New Central Park Zoo Programs Teach Next Generation of Conservationists
MANHATTAN — The Central Park Zoo needs no boost in being a kid magnet — but it's about to become even more appealing for the next generation of wildlife conservationists.
Young animal lovers, from toddlers to teens, will soon have new ways to learn about and interact with its collection of polar bears, sea lions, red pandas and endangered sea ducks, as the zoo announced that it's creating a host of new education programs.
"We are definitely expanding the level of programming," said Don Lisowy, director of education at the Wildlife Conservation Society, which runs the Central Park Zoo, along with other city zoos and the New York Aquarium.
The Central Park Zoo’s new education programs are especially focused on a group that may have outgrown the 6.5-acre zoo that gets 1 million annual visitors: teenagers.
"Our history as an institution has focused primarily on schools and teachers and we continue to do that. It’s important to us to get the Wildlife Conservation Society’s mission into schools," he said. "What we’re doing now is taking that effort and modifying it and reaching out to children, especially teens."
The Central Park Zoo is starting an after-school arts program on Tuesdays and Thursdays in October where teens will work with educators from the American Museum of Natural History to observe, sketch and then sculpt the zoo’s animals. The program for 15 to 20 kids aged 12 to 18 will cost $400 (or $350 for members).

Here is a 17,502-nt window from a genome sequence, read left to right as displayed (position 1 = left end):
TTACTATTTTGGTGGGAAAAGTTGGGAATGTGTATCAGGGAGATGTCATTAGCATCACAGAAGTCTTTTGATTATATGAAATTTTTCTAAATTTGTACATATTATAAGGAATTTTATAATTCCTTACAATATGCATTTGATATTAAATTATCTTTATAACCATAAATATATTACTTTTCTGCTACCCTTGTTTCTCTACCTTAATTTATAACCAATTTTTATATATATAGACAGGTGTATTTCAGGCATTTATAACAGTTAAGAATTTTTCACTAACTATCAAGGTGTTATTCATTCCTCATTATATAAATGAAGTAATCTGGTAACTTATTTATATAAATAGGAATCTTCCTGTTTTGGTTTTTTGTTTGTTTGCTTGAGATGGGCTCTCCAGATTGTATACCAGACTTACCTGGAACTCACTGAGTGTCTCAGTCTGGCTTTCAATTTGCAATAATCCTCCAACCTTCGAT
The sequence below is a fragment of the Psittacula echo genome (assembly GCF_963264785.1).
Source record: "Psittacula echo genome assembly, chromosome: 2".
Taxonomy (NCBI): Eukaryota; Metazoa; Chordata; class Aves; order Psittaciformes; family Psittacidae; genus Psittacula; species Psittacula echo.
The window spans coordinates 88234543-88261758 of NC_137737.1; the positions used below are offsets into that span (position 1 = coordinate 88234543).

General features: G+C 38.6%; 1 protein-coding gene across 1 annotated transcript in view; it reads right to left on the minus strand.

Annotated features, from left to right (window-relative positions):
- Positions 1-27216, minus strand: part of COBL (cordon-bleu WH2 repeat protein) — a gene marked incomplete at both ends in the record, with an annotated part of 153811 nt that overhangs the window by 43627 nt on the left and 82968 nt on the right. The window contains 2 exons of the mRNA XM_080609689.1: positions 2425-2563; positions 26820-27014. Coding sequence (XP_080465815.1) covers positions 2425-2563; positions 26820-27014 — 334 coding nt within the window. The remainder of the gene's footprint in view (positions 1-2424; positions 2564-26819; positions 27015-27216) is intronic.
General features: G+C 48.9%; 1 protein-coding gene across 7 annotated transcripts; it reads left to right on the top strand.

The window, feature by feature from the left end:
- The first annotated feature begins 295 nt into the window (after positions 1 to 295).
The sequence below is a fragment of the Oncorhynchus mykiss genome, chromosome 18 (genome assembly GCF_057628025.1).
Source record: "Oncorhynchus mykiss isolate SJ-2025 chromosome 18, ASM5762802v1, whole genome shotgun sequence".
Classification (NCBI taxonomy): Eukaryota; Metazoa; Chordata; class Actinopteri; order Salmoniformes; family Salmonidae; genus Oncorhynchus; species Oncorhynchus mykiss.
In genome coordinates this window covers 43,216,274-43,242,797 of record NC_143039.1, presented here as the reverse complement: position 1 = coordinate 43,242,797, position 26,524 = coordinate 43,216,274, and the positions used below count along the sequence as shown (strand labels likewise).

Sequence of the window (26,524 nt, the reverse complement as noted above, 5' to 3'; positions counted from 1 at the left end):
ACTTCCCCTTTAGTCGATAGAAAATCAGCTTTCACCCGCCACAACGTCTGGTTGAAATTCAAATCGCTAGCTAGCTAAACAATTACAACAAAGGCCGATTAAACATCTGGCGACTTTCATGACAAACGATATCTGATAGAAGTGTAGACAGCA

It comes on the heels of this summer’s new internship program, where for three weeks 20 teens learned how to care for the animal from the zookeepers. (The program cost $2,000, or $1,800 for members.) The zoo is also in the midst of creating a teen program that will explore urban ecology.
The Bronx Zoo and New York Aquarium have long had programs for teens focused on conservation, including a 40-year-old teen docent program, Lisowy said. "We haven’t had that history at Central Park," he said. "Now we’re starting it up. We are trying to build at Central Park a teen audience."
The new programs are designed to be hands-on. The sculpture one will help kids learn about how the adaptation of the zoo’s animals and their natural habitat.
"It will incorporate a lot about animal ecology," Lisowy said. "What are these animals designed in such a way for specific habitats? Why do they look a certain way?"
While the Central Park Zoo is making a special effort to court teens, it is not neglecting its historic fan base of New York’s littlest animal fans.
The Central Park Zoo piloted a new “toddler time” series last year, which is now expanding to the Prospect Park and Queens zoos, where children ages 2 to 3, get a peek into wildlife and nature through crafts, sing-alongs, story-telling and other activities while interacting with rabbits, hedgehogs and other cute critters.
The Central Park Zoo’s toddler series, which kicks off again on Sept. 22, is on Tuesdays, Thursdays and Saturdays and costs is $35, or $30 for members for each session. It was wildly popular.
"Originally it had 15 sessions," Lisowy said. “The response was so great, we doubled the number.” This year, the zoo will offer even more toddler time.
“The hope is to capture these participants at an early age,” Lisowy said, and now with the programs aimed at older kids, the zoo is hoping to keep them. “In a sense, what we’re doing is being a constituency for conservation.”